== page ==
How To Trick-Or-Treat Safely During A Pandemic, According To An Epidemiologist

With A Few Modifications, You Can Celebrate Halloween Safely This Year, Epidemiologist Says

Andrew Harnik/AP Photo

Halloween is just around the corner, but it’s a year unlike any other with the coronavirus pandemic throwing traditional Halloween activities into question.

The Centers for Disease Control and Prevention recently released guidance on Halloween celebrations, naming traditions like trick-or-treating, indoor costume parties and indoor haunted houses as high-risk.

But that doesn’t mean you can’t celebrate Halloween safely this year. University of Wisconsin-Madison Epidemiologist Malia Jones answers your questions — and offers some creative alternatives to enjoying the spooky season.

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The interview has been edited for brevity and clarity.

Why is trick-or-treating high risk?

The usual plan for going door to door is high risk because it involves a lot of kids bunching up in big groups, and being in close contact with the person handing out the candy, Jones said.

But Jones had some good news: With a couple of modifications, it’s pretty easy to make trick-or-treating safe.

How to do it safely

First, if you’re the person who’s handing out candy, you should make it possible for kids to keep their distance from you, and avoid having them bunch up around your door, Jones said. That means using tongs or grabbers to hand out the treats, wearing a mask and standing outside. And also, if possible, have kids come in one way and go out another, so that they’re not passing each other on a narrow sidewalk to your doorway.

Children and adults should be wearing a mask that covers their nose and face. Even if an outfit includes a costume mask, a typical face mask — like the ones worn to the grocery story or school — also need to be worn.

What are some creative ways to hand out candy without kids coming to the door?

Halloween is Jones’ favorite holiday — this year, her plan is to dress as a pageant queen, stand on a float in her front yard and toss candy to trick-or-treaters.

A few other creative ideas Jones has come across include:

  • A PVC pipe delivery system. If you have steps that go up to your door, attach a piece of a PVC pipe to the railing, and release the candy from the pipe at the top of your steps and into the kids’ candy bag.
  • Incorporate candy into your decorations. Place wooden stakes, or any type of decoration, in your yard and tie pieces of candy to them, where kids can pick them on their stop.
  • Simply put a grab-and-go table near the sidewalk for the kids to take a piece of candy on their way by.

What are some options if your town canceled trick-or-treating?

Jones said a few ideas for alternative fun could include having a neighborhood contest to decorate your home for Halloween, creating a scavenger hunt or bingo as you walk around your neighborhood and look for Halloween decorations or items, or trick-or-treat inside your own home and do some kind of scavenger hunt Easter-egg style.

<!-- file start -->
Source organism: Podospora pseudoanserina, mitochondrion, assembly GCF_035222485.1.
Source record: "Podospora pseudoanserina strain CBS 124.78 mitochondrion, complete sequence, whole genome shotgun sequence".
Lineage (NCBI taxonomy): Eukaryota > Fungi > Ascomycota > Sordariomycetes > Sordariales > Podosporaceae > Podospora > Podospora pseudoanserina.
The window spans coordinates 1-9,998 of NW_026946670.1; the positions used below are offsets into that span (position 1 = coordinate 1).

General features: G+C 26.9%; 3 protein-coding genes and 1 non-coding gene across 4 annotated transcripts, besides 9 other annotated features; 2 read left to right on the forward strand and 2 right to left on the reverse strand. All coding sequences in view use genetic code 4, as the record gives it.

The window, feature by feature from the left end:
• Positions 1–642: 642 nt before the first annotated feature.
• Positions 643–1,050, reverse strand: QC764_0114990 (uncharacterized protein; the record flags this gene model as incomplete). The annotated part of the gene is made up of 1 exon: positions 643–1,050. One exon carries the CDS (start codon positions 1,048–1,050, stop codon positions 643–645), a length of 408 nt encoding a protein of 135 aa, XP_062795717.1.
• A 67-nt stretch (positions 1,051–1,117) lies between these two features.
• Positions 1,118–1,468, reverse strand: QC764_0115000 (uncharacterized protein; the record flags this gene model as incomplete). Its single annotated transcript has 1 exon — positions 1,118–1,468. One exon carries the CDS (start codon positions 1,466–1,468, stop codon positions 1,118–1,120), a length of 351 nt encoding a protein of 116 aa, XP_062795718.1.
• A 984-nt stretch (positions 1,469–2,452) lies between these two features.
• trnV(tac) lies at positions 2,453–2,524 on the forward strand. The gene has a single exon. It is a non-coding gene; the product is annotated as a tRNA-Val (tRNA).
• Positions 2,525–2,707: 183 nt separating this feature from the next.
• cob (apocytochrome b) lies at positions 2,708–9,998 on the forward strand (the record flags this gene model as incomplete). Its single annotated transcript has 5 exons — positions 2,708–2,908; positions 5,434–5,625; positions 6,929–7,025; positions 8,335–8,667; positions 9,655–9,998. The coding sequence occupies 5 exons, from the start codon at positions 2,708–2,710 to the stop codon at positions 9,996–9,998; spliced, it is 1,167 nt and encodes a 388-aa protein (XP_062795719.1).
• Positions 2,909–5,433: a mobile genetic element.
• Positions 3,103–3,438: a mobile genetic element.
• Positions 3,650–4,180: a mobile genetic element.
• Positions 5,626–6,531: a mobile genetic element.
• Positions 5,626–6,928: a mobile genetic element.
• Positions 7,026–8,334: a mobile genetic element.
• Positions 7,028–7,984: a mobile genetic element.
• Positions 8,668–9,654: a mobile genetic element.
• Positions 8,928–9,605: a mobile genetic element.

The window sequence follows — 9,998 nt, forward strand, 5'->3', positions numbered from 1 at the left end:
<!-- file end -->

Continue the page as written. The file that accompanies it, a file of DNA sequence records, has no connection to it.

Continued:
Do you need to wipe down candy wrappers before eating?

We still have not seen any good evidence of people catching COVID-19 from handling food they’re going to eat, Jones said. So you don’t need to be really obsessive about wiping off every piece of candy, but you do need to have clean hands.

It’s also important to not eat candy on the road, especially little kids because they’re messy and there’s a lot of spit involved and things get sticky, she said. Also, the mask would have to come off to do that, so wait to get home and wash your hands.

What about wearing gloves while trick-or-treating?

Gloves are not recommended to prevent the transmission of COVID-19. When you’re wearing gloves you feel like you’re protected, Jones said, but they get really dirty and you just end up spreading a lot of germs around. Wearing gloves to the grocery store, for example, isn’t a great idea.

If it’s cold out or your costume involves gloves, it’s fine to wear them — just wash your hands when you get home and keep your hands clean, she said.

What are some alternatives to traditional indoor haunted houses?

It’s increasingly evident that COVID-19 is most readily spread in crowded indoor situations, especially where people are screaming, singing or even just talking loud, Jones said. Based on those criteria, indoor haunted houses are very worrying — they’re indoors, some people might not be wearing masks and screaming can produce a lot of droplets from deep in our lungs.

Haunted houses are very high risk and people should be avoiding them, Jones said.

That said, there are a lot of ways to do Halloween traditions outdoors that are very low risk. Outdoor haunted forests are fine, if you can keep your groups small, keep your distance from other people and wear a mask, she said. Corn mazes, pumpkin patches are all OK, too.

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